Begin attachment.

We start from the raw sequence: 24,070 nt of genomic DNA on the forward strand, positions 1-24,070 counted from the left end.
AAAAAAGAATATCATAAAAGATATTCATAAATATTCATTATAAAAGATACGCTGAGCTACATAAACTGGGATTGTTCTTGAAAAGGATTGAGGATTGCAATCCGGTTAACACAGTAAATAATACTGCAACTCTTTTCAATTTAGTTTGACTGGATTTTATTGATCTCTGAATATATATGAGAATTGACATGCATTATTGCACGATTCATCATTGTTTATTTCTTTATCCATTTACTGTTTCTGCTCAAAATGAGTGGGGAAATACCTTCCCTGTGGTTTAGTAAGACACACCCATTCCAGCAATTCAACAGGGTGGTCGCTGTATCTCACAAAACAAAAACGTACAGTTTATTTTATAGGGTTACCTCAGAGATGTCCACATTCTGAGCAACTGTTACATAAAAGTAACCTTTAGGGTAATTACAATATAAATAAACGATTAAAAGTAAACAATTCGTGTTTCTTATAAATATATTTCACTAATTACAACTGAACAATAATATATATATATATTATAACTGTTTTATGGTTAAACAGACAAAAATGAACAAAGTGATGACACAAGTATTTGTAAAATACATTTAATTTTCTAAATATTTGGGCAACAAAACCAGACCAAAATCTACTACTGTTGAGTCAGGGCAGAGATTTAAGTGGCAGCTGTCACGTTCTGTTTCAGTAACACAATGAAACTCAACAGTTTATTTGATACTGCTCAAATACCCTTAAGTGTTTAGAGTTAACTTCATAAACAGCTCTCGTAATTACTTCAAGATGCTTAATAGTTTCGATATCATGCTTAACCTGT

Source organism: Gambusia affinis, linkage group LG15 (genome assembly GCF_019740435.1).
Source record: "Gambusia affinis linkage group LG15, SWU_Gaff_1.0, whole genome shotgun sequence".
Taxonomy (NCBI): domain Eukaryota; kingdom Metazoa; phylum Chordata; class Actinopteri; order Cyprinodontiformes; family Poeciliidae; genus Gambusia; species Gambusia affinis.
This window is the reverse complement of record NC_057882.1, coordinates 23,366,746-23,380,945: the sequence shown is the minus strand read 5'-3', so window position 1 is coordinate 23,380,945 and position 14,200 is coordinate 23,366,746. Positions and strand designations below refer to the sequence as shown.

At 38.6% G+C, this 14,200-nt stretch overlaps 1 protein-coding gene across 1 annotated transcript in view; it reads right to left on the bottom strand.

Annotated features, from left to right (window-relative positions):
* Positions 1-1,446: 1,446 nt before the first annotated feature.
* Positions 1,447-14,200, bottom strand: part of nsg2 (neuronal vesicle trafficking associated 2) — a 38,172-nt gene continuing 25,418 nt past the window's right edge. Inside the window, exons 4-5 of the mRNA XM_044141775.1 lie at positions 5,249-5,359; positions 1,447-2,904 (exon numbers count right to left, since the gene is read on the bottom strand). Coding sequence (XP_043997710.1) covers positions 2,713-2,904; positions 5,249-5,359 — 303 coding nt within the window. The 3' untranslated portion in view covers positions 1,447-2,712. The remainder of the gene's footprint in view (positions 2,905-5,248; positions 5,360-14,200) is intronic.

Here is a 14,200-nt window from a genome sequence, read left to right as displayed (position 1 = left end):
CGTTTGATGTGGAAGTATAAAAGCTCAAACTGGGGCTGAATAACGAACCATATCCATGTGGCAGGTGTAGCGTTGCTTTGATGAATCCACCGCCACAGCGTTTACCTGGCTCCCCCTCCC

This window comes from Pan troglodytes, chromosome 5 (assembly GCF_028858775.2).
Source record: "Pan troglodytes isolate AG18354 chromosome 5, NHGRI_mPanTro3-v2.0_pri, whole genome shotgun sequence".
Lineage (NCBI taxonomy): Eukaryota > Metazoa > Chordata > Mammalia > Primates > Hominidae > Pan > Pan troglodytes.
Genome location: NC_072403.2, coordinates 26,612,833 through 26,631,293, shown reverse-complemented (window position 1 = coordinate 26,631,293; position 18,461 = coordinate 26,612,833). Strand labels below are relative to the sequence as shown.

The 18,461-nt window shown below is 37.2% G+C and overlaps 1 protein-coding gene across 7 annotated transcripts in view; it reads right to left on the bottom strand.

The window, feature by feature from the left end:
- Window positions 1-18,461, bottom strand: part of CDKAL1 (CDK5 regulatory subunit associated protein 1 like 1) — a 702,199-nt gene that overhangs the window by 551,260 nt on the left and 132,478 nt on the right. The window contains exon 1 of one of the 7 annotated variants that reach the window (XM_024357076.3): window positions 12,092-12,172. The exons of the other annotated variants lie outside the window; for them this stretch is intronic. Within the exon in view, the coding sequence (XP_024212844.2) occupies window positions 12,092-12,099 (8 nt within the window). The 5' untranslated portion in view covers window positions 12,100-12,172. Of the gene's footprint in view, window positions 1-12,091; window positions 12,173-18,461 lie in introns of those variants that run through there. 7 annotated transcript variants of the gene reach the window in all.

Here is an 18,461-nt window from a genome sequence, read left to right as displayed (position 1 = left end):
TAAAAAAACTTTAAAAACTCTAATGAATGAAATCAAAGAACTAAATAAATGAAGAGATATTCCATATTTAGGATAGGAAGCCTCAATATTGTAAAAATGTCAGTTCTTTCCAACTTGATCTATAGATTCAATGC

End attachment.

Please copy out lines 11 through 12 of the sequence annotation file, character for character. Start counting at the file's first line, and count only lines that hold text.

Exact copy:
Here is a 14,200-nt window from a genome sequence, read left to right as displayed (position 1 = left end):
CGTTTGATGTGGAAGTATAAAAGCTCAAACTGGGGCTGAATAACGAACCATATCCATGTGGCAGGTGTAGCGTTGCTTTGATGAATCCACCGCCACAGCGTTTACCTGGCTCCCCCTCCC